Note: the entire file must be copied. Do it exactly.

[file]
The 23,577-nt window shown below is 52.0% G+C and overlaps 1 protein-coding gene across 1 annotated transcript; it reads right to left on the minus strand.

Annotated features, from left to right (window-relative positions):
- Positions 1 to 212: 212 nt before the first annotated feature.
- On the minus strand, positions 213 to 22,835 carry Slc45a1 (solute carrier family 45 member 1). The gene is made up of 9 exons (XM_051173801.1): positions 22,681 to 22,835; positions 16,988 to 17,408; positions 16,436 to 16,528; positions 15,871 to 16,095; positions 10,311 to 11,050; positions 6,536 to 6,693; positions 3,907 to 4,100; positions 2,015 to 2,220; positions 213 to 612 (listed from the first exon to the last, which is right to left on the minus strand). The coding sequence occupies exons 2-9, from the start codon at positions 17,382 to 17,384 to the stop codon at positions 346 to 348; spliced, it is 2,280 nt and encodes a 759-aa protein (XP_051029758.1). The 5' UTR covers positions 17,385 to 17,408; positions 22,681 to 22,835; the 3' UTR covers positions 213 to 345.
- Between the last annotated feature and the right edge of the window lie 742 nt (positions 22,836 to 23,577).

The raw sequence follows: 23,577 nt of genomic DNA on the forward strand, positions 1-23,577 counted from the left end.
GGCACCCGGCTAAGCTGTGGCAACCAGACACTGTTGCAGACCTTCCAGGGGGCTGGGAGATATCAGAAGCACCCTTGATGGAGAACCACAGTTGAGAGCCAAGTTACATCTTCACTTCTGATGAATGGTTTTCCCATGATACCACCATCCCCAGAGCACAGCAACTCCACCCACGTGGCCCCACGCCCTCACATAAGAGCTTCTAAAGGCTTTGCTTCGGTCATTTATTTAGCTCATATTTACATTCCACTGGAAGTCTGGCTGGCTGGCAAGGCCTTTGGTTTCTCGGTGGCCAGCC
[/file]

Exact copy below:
The 23,577-nt window shown below is 52.0% G+C and overlaps 1 protein-coding gene across 1 annotated transcript; it reads right to left on the minus strand.

Annotated features, from left to right (window-relative positions):
- Positions 1 to 212: 212 nt before the first annotated feature.
- On the minus strand, positions 213 to 22,835 carry Slc45a1 (solute carrier family 45 member 1). The gene is made up of 9 exons (XM_051173801.1): positions 22,681 to 22,835; positions 16,988 to 17,408; positions 16,436 to 16,528; positions 15,871 to 16,095; positions 10,311 to 11,050; positions 6,536 to 6,693; positions 3,907 to 4,100; positions 2,015 to 2,220; positions 213 to 612 (listed from the first exon to the last, which is right to left on the minus strand). The coding sequence occupies exons 2-9, from the start codon at positions 17,382 to 17,384 to the stop codon at positions 346 to 348; spliced, it is 2,280 nt and encodes a 759-aa protein (XP_051029758.1). The 5' UTR covers positions 17,385 to 17,408; positions 22,681 to 22,835; the 3' UTR covers positions 213 to 345.
- Between the last annotated feature and the right edge of the window lie 742 nt (positions 22,836 to 23,577).

The raw sequence follows: 23,577 nt of genomic DNA on the forward strand, positions 1-23,577 counted from the left end.
GGCACCCGGCTAAGCTGTGGCAACCAGACACTGTTGCAGACCTTCCAGGGGGCTGGGAGATATCAGAAGCACCCTTGATGGAGAACCACAGTTGAGAGCCAAGTTACATCTTCACTTCTGATGAATGGTTTTCCCATGATACCACCATCCCCAGAGCACAGCAACTCCACCCACGTGGCCCCACGCCCTCACATAAGAGCTTCTAAAGGCTTTGCTTCGGTCATTTATTTAGCTCATATTTACATTCCACTGGAAGTCTGGCTGGCTGGCAAGGCCTTTGGTTTCTCGGTGGCCAGCC